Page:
This week the farming community has been rocked by three farm deaths within days of each other.

Two men died in separate accidents in Mayo and Laois while yesterday, an eight-year-old girl died on a farm in Co. Mayo.

Any loss of life on a farm is a tragic event, but the death of a child is one that lives with an entire community for decades.

The number of farm deaths has been around 20 for the past number of years, with an exception in 2014 when 30 people lost their lives on Irish farms. Farming is the most dangerous occupation, in terms of farm deaths, in Ireland and that has to change.

At the core of the issue is the attitude of farmers and those working on farms. There is no doubt that banning children from farm life, be it on a tractor or standing in a gap is not the answer. Farming life involves families and that extends to children, but it should not extend to children being exposed to risks on farms.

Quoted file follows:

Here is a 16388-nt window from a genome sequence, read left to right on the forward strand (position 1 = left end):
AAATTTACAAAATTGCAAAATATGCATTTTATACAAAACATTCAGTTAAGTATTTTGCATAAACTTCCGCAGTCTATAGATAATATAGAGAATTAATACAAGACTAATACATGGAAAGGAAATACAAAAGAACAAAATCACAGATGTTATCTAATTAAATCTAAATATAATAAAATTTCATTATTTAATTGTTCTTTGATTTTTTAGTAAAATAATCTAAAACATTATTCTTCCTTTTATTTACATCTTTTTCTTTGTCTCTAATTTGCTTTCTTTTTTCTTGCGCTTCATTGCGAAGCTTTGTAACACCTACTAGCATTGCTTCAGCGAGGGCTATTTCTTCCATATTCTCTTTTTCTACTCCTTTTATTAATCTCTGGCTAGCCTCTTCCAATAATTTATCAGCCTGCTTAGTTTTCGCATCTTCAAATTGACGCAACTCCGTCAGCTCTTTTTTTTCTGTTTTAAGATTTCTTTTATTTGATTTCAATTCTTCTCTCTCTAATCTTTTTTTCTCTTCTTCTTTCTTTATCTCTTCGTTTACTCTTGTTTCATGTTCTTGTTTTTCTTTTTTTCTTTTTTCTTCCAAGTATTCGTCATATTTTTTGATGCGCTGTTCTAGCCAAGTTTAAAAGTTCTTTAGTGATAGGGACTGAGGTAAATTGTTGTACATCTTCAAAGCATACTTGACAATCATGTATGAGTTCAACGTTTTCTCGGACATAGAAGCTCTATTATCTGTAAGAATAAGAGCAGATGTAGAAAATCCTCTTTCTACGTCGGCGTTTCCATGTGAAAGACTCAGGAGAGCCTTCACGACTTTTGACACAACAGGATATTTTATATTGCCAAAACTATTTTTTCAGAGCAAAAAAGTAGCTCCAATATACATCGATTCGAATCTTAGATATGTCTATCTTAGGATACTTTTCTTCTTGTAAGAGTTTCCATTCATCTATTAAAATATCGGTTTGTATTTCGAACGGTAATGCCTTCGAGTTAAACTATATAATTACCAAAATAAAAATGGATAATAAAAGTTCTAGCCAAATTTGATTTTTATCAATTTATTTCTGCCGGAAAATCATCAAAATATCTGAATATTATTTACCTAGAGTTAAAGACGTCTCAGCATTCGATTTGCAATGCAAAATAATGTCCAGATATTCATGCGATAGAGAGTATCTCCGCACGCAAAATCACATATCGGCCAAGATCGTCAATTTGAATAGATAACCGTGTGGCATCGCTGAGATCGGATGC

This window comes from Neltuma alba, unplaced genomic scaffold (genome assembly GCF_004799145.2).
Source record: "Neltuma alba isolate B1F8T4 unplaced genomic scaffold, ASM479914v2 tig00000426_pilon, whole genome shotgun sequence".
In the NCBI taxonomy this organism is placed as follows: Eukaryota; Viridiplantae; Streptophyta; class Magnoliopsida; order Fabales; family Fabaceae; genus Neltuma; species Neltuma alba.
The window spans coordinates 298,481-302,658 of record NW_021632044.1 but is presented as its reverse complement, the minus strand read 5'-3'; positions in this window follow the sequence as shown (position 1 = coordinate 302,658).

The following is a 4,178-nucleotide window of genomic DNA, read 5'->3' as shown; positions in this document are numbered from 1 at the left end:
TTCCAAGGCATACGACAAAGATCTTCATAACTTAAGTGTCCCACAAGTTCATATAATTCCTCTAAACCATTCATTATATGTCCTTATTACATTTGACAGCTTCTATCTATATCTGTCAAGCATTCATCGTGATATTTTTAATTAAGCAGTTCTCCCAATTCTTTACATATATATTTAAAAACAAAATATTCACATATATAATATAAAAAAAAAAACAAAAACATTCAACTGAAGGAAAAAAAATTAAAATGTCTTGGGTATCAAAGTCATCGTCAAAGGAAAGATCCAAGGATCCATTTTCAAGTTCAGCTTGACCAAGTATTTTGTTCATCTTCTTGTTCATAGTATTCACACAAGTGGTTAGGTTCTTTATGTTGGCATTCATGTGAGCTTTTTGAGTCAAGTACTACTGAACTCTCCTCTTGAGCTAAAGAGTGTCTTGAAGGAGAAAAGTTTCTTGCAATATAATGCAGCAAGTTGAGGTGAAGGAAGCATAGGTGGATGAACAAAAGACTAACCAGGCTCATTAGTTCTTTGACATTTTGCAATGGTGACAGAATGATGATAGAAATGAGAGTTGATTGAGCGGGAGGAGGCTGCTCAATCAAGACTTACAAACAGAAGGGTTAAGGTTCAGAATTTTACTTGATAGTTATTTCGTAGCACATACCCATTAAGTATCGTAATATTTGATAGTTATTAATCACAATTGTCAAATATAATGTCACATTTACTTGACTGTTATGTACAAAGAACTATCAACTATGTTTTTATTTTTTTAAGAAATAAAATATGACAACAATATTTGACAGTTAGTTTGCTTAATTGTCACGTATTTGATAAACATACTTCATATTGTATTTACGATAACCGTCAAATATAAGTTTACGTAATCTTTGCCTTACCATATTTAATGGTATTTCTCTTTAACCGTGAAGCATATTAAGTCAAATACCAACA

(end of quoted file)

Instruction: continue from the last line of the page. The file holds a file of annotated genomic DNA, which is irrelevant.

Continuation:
The oft too simple attitude that ‘it won’t happen to me’ is the downfall of too many farmers. Or, worse again, not even thinking about the potential dangers that are on farms and that every day presents dangers when working on a farm.

And it’s about limiting those dangers and the first step in this is recognising that there are dangers and then doing something about it. The Health and Safety Authority has driven a campaign to promote farm safety in recent years, as have numerous farming bodies.

But, until every farmer in the country recognises that there are dangers in their workplace, acknowledge that it could happen to them or on their farm and address these dangers, there will continue to be farm accidents and, unfortunately, deaths.